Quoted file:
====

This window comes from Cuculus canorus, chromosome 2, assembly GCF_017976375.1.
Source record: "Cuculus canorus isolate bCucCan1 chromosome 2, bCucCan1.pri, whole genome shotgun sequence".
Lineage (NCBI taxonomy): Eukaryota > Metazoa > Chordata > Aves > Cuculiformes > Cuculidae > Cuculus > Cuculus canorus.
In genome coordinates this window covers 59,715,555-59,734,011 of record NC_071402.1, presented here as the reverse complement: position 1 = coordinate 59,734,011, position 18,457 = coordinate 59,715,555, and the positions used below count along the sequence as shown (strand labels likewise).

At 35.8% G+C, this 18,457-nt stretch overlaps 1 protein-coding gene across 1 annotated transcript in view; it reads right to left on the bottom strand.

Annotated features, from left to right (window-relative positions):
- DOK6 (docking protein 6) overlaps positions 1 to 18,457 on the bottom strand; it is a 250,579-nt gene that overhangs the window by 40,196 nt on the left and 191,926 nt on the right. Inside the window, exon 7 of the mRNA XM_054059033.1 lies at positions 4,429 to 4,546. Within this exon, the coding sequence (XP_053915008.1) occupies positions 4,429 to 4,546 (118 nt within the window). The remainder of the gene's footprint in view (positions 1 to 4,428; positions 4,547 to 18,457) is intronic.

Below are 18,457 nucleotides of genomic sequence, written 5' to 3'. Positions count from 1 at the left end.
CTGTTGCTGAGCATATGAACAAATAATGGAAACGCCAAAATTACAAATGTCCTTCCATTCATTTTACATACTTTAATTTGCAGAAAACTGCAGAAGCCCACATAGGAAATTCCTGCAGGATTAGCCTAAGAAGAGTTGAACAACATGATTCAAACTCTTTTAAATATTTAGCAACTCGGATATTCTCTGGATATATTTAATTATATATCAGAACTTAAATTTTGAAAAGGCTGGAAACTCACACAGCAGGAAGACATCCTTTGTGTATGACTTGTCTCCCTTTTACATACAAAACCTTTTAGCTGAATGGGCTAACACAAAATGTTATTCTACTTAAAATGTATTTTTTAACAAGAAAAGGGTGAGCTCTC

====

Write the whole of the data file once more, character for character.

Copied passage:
This window comes from Cuculus canorus, chromosome 2, assembly GCF_017976375.1.
Source record: "Cuculus canorus isolate bCucCan1 chromosome 2, bCucCan1.pri, whole genome shotgun sequence".
Lineage (NCBI taxonomy): Eukaryota > Metazoa > Chordata > Aves > Cuculiformes > Cuculidae > Cuculus > Cuculus canorus.
In genome coordinates this window covers 59,715,555-59,734,011 of record NC_071402.1, presented here as the reverse complement: position 1 = coordinate 59,734,011, position 18,457 = coordinate 59,715,555, and the positions used below count along the sequence as shown (strand labels likewise).

At 35.8% G+C, this 18,457-nt stretch overlaps 1 protein-coding gene across 1 annotated transcript in view; it reads right to left on the bottom strand.

Annotated features, from left to right (window-relative positions):
- DOK6 (docking protein 6) overlaps positions 1 to 18,457 on the bottom strand; it is a 250,579-nt gene that overhangs the window by 40,196 nt on the left and 191,926 nt on the right. Inside the window, exon 7 of the mRNA XM_054059033.1 lies at positions 4,429 to 4,546. Within this exon, the coding sequence (XP_053915008.1) occupies positions 4,429 to 4,546 (118 nt within the window). The remainder of the gene's footprint in view (positions 1 to 4,428; positions 4,547 to 18,457) is intronic.

Below are 18,457 nucleotides of genomic sequence, written 5' to 3'. Positions count from 1 at the left end.
CTGTTGCTGAGCATATGAACAAATAATGGAAACGCCAAAATTACAAATGTCCTTCCATTCATTTTACATACTTTAATTTGCAGAAAACTGCAGAAGCCCACATAGGAAATTCCTGCAGGATTAGCCTAAGAAGAGTTGAACAACATGATTCAAACTCTTTTAAATATTTAGCAACTCGGATATTCTCTGGATATATTTAATTATATATCAGAACTTAAATTTTGAAAAGGCTGGAAACTCACACAGCAGGAAGACATCCTTTGTGTATGACTTGTCTCCCTTTTACATACAAAACCTTTTAGCTGAATGGGCTAACACAAAATGTTATTCTACTTAAAATGTATTTTTTAACAAGAAAAGGGTGAGCTCTC